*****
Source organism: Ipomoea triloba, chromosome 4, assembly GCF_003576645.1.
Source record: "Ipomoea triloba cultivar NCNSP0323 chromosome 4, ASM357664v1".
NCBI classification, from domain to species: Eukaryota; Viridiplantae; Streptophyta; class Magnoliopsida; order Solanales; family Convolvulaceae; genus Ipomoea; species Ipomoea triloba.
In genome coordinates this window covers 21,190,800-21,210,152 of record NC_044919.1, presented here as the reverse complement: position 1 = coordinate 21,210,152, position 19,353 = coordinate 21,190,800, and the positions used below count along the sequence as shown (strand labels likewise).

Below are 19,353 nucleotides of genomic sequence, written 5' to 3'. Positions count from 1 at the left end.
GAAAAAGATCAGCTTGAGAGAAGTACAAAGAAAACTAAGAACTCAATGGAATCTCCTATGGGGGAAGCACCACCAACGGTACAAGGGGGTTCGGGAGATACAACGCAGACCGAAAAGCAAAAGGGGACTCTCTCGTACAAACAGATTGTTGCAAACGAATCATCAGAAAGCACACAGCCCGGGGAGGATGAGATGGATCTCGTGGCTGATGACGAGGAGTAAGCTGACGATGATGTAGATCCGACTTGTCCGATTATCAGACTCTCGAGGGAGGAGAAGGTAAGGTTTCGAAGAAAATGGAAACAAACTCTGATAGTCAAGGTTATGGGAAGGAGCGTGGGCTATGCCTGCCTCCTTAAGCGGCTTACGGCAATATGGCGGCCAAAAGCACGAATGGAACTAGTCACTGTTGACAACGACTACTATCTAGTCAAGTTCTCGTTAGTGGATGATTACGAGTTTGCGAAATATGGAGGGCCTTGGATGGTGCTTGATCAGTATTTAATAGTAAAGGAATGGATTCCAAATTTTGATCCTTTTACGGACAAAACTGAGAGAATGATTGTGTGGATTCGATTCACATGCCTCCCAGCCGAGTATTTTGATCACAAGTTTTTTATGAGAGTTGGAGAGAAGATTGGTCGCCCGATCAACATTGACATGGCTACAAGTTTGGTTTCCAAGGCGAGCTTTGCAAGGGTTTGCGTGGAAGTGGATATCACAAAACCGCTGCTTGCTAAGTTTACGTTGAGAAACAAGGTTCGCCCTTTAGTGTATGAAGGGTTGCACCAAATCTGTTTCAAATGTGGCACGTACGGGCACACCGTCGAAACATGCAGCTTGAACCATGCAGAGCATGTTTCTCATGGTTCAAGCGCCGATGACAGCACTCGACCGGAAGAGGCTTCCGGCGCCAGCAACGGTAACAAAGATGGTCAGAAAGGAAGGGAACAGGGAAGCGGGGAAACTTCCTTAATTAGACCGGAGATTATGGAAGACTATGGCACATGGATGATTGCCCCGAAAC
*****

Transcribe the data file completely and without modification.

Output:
Source organism: Ipomoea triloba, chromosome 4, assembly GCF_003576645.1.
Source record: "Ipomoea triloba cultivar NCNSP0323 chromosome 4, ASM357664v1".
NCBI classification, from domain to species: Eukaryota; Viridiplantae; Streptophyta; class Magnoliopsida; order Solanales; family Convolvulaceae; genus Ipomoea; species Ipomoea triloba.
In genome coordinates this window covers 21,190,800-21,210,152 of record NC_044919.1, presented here as the reverse complement: position 1 = coordinate 21,210,152, position 19,353 = coordinate 21,190,800, and the positions used below count along the sequence as shown (strand labels likewise).

Below are 19,353 nucleotides of genomic sequence, written 5' to 3'. Positions count from 1 at the left end.
GAAAAAGATCAGCTTGAGAGAAGTACAAAGAAAACTAAGAACTCAATGGAATCTCCTATGGGGGAAGCACCACCAACGGTACAAGGGGGTTCGGGAGATACAACGCAGACCGAAAAGCAAAAGGGGACTCTCTCGTACAAACAGATTGTTGCAAACGAATCATCAGAAAGCACACAGCCCGGGGAGGATGAGATGGATCTCGTGGCTGATGACGAGGAGTAAGCTGACGATGATGTAGATCCGACTTGTCCGATTATCAGACTCTCGAGGGAGGAGAAGGTAAGGTTTCGAAGAAAATGGAAACAAACTCTGATAGTCAAGGTTATGGGAAGGAGCGTGGGCTATGCCTGCCTCCTTAAGCGGCTTACGGCAATATGGCGGCCAAAAGCACGAATGGAACTAGTCACTGTTGACAACGACTACTATCTAGTCAAGTTCTCGTTAGTGGATGATTACGAGTTTGCGAAATATGGAGGGCCTTGGATGGTGCTTGATCAGTATTTAATAGTAAAGGAATGGATTCCAAATTTTGATCCTTTTACGGACAAAACTGAGAGAATGATTGTGTGGATTCGATTCACATGCCTCCCAGCCGAGTATTTTGATCACAAGTTTTTTATGAGAGTTGGAGAGAAGATTGGTCGCCCGATCAACATTGACATGGCTACAAGTTTGGTTTCCAAGGCGAGCTTTGCAAGGGTTTGCGTGGAAGTGGATATCACAAAACCGCTGCTTGCTAAGTTTACGTTGAGAAACAAGGTTCGCCCTTTAGTGTATGAAGGGTTGCACCAAATCTGTTTCAAATGTGGCACGTACGGGCACACCGTCGAAACATGCAGCTTGAACCATGCAGAGCATGTTTCTCATGGTTCAAGCGCCGATGACAGCACTCGACCGGAAGAGGCTTCCGGCGCCAGCAACGGTAACAAAGATGGTCAGAAAGGAAGGGAACAGGGAAGCGGGGAAACTTCCTTAATTAGACCGGAGATTATGGAAGACTATGGCACATGGATGATTGCCCCGAAAC